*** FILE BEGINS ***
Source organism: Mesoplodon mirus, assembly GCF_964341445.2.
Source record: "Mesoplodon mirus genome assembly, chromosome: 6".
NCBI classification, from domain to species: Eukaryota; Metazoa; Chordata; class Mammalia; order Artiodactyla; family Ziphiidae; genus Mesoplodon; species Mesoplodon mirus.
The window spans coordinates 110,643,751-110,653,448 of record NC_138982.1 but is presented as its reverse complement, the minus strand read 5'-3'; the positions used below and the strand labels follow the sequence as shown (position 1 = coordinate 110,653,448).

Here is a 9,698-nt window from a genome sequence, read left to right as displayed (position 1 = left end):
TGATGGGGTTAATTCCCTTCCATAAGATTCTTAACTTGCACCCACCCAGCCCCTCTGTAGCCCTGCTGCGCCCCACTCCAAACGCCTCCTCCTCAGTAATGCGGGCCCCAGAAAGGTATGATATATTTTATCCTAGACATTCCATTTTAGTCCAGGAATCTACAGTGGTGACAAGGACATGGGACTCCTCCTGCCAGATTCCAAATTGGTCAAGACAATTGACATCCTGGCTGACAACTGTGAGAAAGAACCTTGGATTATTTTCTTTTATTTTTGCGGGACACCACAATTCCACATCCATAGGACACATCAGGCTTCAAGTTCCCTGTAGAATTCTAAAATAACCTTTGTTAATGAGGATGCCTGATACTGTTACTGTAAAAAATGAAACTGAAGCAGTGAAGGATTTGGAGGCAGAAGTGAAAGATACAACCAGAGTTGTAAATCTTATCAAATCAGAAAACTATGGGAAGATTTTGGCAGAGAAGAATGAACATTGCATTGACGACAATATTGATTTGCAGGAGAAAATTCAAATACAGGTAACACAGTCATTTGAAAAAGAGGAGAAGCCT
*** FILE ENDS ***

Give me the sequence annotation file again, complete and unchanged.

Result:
Source organism: Mesoplodon mirus, assembly GCF_964341445.2.
Source record: "Mesoplodon mirus genome assembly, chromosome: 6".
NCBI classification, from domain to species: Eukaryota; Metazoa; Chordata; class Mammalia; order Artiodactyla; family Ziphiidae; genus Mesoplodon; species Mesoplodon mirus.
The window spans coordinates 110,643,751-110,653,448 of record NC_138982.1 but is presented as its reverse complement, the minus strand read 5'-3'; the positions used below and the strand labels follow the sequence as shown (position 1 = coordinate 110,653,448).

Here is a 9,698-nt window from a genome sequence, read left to right as displayed (position 1 = left end):
TGATGGGGTTAATTCCCTTCCATAAGATTCTTAACTTGCACCCACCCAGCCCCTCTGTAGCCCTGCTGCGCCCCACTCCAAACGCCTCCTCCTCAGTAATGCGGGCCCCAGAAAGGTATGATATATTTTATCCTAGACATTCCATTTTAGTCCAGGAATCTACAGTGGTGACAAGGACATGGGACTCCTCCTGCCAGATTCCAAATTGGTCAAGACAATTGACATCCTGGCTGACAACTGTGAGAAAGAACCTTGGATTATTTTCTTTTATTTTTGCGGGACACCACAATTCCACATCCATAGGACACATCAGGCTTCAAGTTCCCTGTAGAATTCTAAAATAACCTTTGTTAATGAGGATGCCTGATACTGTTACTGTAAAAAATGAAACTGAAGCAGTGAAGGATTTGGAGGCAGAAGTGAAAGATACAACCAGAGTTGTAAATCTTATCAAATCAGAAAACTATGGGAAGATTTTGGCAGAGAAGAATGAACATTGCATTGACGACAATATTGATTTGCAGGAGAAAATTCAAATACAGGTAACACAGTCATTTGAAAAAGAGGAGAAGCCT